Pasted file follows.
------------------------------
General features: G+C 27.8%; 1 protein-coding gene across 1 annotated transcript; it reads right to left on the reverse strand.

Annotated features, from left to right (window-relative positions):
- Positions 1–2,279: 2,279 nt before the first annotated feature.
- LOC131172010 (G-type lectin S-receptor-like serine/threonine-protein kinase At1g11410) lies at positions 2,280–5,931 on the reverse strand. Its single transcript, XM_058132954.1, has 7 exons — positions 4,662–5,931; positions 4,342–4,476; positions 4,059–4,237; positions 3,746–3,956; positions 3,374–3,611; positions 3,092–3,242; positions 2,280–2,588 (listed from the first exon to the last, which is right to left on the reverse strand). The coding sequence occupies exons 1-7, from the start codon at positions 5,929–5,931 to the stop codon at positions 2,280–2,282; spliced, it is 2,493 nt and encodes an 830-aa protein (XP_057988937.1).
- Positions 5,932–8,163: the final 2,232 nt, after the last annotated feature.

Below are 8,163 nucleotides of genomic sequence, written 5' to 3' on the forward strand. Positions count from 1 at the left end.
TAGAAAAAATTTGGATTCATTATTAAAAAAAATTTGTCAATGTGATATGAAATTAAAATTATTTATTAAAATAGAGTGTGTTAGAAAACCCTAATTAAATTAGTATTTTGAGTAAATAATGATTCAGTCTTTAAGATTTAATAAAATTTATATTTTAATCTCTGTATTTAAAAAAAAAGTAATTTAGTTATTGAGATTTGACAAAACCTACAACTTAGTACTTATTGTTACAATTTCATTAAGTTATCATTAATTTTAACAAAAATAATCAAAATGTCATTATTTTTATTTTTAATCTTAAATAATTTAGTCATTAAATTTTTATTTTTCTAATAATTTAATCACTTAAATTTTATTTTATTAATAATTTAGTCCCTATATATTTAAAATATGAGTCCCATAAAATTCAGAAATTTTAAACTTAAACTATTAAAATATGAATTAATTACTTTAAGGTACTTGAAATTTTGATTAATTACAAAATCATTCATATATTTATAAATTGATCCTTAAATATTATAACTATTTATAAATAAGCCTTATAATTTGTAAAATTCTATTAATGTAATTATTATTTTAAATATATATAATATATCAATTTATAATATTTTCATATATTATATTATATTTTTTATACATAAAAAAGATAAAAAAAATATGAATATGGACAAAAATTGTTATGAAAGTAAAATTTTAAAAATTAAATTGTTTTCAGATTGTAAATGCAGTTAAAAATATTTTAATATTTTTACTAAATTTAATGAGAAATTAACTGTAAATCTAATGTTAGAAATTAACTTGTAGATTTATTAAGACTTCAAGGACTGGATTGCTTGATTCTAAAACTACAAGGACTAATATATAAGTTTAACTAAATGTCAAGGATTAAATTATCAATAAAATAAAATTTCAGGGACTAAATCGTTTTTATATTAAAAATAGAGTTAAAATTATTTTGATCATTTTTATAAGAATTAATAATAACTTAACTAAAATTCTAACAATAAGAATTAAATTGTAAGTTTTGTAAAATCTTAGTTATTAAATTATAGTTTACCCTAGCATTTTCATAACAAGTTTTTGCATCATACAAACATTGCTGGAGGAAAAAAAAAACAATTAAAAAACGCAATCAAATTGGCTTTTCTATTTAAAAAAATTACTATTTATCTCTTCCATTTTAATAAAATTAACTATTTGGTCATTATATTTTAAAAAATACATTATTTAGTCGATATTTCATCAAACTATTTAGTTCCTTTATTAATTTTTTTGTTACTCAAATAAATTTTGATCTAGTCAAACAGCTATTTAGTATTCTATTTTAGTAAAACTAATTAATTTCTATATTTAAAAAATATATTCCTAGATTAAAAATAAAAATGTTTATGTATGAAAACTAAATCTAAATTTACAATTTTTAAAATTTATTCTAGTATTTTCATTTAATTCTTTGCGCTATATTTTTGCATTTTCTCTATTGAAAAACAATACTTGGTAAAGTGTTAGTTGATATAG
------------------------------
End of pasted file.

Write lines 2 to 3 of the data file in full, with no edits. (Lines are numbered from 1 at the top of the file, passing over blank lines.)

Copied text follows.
Annotated features, from left to right (window-relative positions):
- Positions 1–2,279: 2,279 nt before the first annotated feature.